WASHINGTON (Jan. 23, 2012) — the National Asian Pacific American Bar Association and the Asian American Justice Center welcomed the news that Senator Charles Schumer of New York has sent the name of Lorna Schofield to the White House to serve as a federal district court judge for the Southern District of New York.
“Lorna Schofield is exceptionally well-qualified to serve as a federal district court judge,” said Tina Matsuoka, executive director of NAPABA. “If nominated by President Obama and confirmed by the Senate, Ms. Schofield would be the first Filipino American in the history of the United States to serve as a federal judge. NAPABA applauds Senator Schumer for putting forward her name and once again confirming his strong commitment to advocating for the greater representation of well-qualified, diverse nominees to the federal judiciary.”
Asian Pacific Americans are significantly underrepresented in the federal judiciary. In the New York City area, approximately ten percent of the population is Asian Pacific American yet of the over 90 active and senior Article III judges currently serving the Southern and Eastern Districts of New York, none is Asian Pacific American in the Southern District and only one is Asian Pacific American in the Eastern District.
“We commend Senator Schumer for recognizing both Ms. Schofield’s qualifications and the importance of diversity to the judiciary,” said Karen K. Narasaki, president and executive director of AAJC. “Ms. Schofield has the experience to be an excellent district judge in the Southern District of New York, and we hope that she has the opportunity to do so.”
For almost 20 years, Ms. Schofield has been a litigation partner at the firm of Debevoise & Plimpton LLP, where she has focused on white collar criminal defense and general civil litigation. She became the firm’s first minority partner in 1991 and since January 2012 has served as Of Counsel. Prior to joining Debevoise, she was an Assistant United States Attorney for the Southern District of New York (Criminal Division) for four years.
In 2008, Ms. Schofield was named one of the nation’s 50 most influential minority lawyers by the National Law Journal. She was the first Asian Pacific American to chair the Litigation Section of the ABA, which is the ABA’s largest section with over 60,000 members, and has also served as a member of the ABA’s Standing Committee on the Federal Judiciary.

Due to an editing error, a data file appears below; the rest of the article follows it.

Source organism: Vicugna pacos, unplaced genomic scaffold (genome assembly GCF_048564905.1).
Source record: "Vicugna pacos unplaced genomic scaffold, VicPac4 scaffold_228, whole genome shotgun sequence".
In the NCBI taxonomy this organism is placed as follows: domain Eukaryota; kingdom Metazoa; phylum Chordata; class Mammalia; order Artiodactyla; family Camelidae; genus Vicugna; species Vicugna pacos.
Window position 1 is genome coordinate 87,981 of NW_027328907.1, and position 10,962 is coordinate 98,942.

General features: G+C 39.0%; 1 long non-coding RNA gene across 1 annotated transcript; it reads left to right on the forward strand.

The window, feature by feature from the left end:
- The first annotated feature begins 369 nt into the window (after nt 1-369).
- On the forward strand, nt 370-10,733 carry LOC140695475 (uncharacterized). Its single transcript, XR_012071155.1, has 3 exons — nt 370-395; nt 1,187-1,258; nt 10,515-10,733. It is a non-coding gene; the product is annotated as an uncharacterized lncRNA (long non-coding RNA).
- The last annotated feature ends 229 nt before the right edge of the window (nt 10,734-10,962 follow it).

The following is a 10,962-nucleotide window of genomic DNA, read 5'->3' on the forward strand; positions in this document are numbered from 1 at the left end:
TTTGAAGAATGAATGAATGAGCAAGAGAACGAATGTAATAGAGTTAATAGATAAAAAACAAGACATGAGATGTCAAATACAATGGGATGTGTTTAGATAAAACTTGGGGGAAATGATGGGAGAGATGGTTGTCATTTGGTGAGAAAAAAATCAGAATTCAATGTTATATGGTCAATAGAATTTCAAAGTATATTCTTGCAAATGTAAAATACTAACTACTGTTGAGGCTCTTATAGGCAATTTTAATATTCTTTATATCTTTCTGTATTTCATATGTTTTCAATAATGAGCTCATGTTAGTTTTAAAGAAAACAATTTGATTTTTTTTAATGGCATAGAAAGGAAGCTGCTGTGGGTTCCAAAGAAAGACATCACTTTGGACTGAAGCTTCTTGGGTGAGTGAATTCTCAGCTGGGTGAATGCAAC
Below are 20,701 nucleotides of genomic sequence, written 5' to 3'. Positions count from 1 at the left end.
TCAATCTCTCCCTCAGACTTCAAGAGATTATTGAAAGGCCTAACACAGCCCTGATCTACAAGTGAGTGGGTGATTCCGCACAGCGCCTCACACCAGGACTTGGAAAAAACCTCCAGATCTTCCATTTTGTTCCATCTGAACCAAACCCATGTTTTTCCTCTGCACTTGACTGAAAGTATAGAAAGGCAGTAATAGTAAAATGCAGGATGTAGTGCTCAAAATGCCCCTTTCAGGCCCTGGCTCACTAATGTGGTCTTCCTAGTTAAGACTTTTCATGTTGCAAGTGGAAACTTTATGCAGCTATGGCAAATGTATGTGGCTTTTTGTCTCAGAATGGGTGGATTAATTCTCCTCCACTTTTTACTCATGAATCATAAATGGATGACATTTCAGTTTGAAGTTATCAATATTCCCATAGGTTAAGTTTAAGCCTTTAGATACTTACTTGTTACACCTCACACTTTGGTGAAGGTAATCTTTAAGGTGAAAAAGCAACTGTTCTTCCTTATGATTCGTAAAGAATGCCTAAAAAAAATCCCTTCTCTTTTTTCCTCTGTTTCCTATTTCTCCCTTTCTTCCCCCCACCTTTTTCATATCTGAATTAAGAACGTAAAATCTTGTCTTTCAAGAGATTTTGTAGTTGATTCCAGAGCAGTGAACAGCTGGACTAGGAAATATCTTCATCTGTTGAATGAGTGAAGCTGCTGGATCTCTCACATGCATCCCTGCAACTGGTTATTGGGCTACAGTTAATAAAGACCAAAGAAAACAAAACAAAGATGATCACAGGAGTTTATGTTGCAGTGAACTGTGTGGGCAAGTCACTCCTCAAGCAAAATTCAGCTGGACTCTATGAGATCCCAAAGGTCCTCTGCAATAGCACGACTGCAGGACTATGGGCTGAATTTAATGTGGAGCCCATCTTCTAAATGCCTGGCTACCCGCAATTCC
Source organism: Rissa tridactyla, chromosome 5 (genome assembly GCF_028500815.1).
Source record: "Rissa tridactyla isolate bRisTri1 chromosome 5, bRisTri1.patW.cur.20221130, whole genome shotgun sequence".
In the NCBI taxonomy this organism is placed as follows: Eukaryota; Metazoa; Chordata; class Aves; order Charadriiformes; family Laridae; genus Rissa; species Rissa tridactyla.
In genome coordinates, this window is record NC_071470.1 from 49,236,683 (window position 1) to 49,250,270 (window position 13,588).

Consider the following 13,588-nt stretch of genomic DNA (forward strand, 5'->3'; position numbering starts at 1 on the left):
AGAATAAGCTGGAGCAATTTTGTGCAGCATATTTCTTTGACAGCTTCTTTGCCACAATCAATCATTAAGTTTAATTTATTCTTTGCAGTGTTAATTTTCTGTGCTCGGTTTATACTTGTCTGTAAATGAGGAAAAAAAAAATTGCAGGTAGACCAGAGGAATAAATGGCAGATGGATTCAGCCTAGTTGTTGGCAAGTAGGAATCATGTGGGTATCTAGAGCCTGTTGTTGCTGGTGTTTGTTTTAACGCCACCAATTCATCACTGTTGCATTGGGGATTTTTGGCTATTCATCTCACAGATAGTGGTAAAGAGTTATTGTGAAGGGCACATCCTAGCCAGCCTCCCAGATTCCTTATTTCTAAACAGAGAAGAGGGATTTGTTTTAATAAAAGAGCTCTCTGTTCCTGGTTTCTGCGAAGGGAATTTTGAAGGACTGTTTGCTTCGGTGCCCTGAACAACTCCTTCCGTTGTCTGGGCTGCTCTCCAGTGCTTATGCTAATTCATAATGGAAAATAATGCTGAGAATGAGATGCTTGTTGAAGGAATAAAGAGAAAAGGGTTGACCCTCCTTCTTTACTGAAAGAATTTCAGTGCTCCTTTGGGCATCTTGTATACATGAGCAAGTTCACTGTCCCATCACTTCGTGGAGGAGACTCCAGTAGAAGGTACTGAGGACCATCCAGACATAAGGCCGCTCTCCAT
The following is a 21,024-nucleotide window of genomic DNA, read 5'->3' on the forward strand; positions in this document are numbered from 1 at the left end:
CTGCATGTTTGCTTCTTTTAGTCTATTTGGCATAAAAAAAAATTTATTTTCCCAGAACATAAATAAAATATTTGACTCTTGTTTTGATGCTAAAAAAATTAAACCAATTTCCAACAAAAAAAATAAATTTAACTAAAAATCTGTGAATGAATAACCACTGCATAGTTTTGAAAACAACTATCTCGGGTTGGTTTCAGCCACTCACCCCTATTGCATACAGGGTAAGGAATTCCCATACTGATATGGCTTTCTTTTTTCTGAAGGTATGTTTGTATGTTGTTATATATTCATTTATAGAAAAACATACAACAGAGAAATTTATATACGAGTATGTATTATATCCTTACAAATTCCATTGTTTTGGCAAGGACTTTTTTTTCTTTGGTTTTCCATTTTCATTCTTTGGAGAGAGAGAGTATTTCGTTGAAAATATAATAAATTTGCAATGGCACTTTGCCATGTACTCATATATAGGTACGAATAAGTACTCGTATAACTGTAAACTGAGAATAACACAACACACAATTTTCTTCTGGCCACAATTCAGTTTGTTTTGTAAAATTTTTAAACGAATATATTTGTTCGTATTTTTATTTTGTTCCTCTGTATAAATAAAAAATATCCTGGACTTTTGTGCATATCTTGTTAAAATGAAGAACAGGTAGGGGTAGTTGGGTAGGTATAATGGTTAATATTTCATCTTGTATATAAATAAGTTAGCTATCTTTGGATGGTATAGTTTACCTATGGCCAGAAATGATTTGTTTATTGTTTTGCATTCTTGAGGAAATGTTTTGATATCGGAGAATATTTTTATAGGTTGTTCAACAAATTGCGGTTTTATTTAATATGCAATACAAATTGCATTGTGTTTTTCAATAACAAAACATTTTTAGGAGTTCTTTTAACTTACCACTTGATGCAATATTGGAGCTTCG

Ms. Schofield is a second-generation Filipino American whose life story is a testament to the American story of hard work and perseverance that beats the odds. She was the only child of a Filipina mother who came to the United States during the post-World War II reconstruction of the Philippines. Mother and daughter remained in the Midwest after Ms. Schofield’s father left the family when she was only three years old.
She grew up in a blue collar community and received a full tuition scholarship to attend Indiana University, where she graduated Phi Beta Kappa and magna cum laude in three years. She went on to attend New York University Law School, where she was an editor of the Law Review and a Pomeroy Scholar.
NAPABA and AAJC applaud Senator Schumer for putting forward Ms. Schofield’s name to serve as a federal district court judge in the Southern District of New York.
The National Asian Pacific American Bar Association (NAPABA) is the national association of Asian Pacific American attorneys, judges, law professors and law students. NAPABA represents the interests of over 40,000 attorneys and 63 local Asian Pacific American bar associations. Its members represent solo practitioners, large firm lawyers, corporate counsel, legal service and non-profit attorneys, and lawyers serving at all levels of government. NAPABA continues to be a leader in addressing civil rights issues confronting Asian Pacific American communities. Through its national network of committees and affiliates, NAPABA provides a strong voice for increased diversity of federal and state judiciaries, advocates for equal opportunity in the workplace, works to eliminate hate crimes and anti-immigrant sentiment, and promotes professional development of minorities in the legal profession.